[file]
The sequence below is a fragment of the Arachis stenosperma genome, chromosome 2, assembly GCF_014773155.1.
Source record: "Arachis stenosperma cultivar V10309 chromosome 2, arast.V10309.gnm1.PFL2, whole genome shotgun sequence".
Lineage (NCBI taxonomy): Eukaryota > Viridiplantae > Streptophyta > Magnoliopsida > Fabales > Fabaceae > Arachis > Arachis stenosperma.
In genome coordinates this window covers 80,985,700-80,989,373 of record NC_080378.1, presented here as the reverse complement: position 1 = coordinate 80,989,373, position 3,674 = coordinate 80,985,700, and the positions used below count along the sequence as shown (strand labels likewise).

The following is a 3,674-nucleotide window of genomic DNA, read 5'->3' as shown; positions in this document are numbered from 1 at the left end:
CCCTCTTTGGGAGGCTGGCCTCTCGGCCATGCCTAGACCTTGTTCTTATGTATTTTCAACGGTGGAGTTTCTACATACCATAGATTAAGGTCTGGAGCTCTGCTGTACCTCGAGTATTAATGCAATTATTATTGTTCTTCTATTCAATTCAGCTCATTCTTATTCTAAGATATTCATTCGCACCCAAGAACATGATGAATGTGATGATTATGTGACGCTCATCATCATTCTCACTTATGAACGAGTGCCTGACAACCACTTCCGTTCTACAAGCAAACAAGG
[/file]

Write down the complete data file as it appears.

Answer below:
The sequence below is a fragment of the Arachis stenosperma genome, chromosome 2, assembly GCF_014773155.1.
Source record: "Arachis stenosperma cultivar V10309 chromosome 2, arast.V10309.gnm1.PFL2, whole genome shotgun sequence".
Lineage (NCBI taxonomy): Eukaryota > Viridiplantae > Streptophyta > Magnoliopsida > Fabales > Fabaceae > Arachis > Arachis stenosperma.
In genome coordinates this window covers 80,985,700-80,989,373 of record NC_080378.1, presented here as the reverse complement: position 1 = coordinate 80,989,373, position 3,674 = coordinate 80,985,700, and the positions used below count along the sequence as shown (strand labels likewise).

The following is a 3,674-nucleotide window of genomic DNA, read 5'->3' as shown; positions in this document are numbered from 1 at the left end:
CCCTCTTTGGGAGGCTGGCCTCTCGGCCATGCCTAGACCTTGTTCTTATGTATTTTCAACGGTGGAGTTTCTACATACCATAGATTAAGGTCTGGAGCTCTGCTGTACCTCGAGTATTAATGCAATTATTATTGTTCTTCTATTCAATTCAGCTCATTCTTATTCTAAGATATTCATTCGCACCCAAGAACATGATGAATGTGATGATTATGTGACGCTCATCATCATTCTCACTTATGAACGAGTGCCTGACAACCACTTCCGTTCTACAAGCAAACAAGG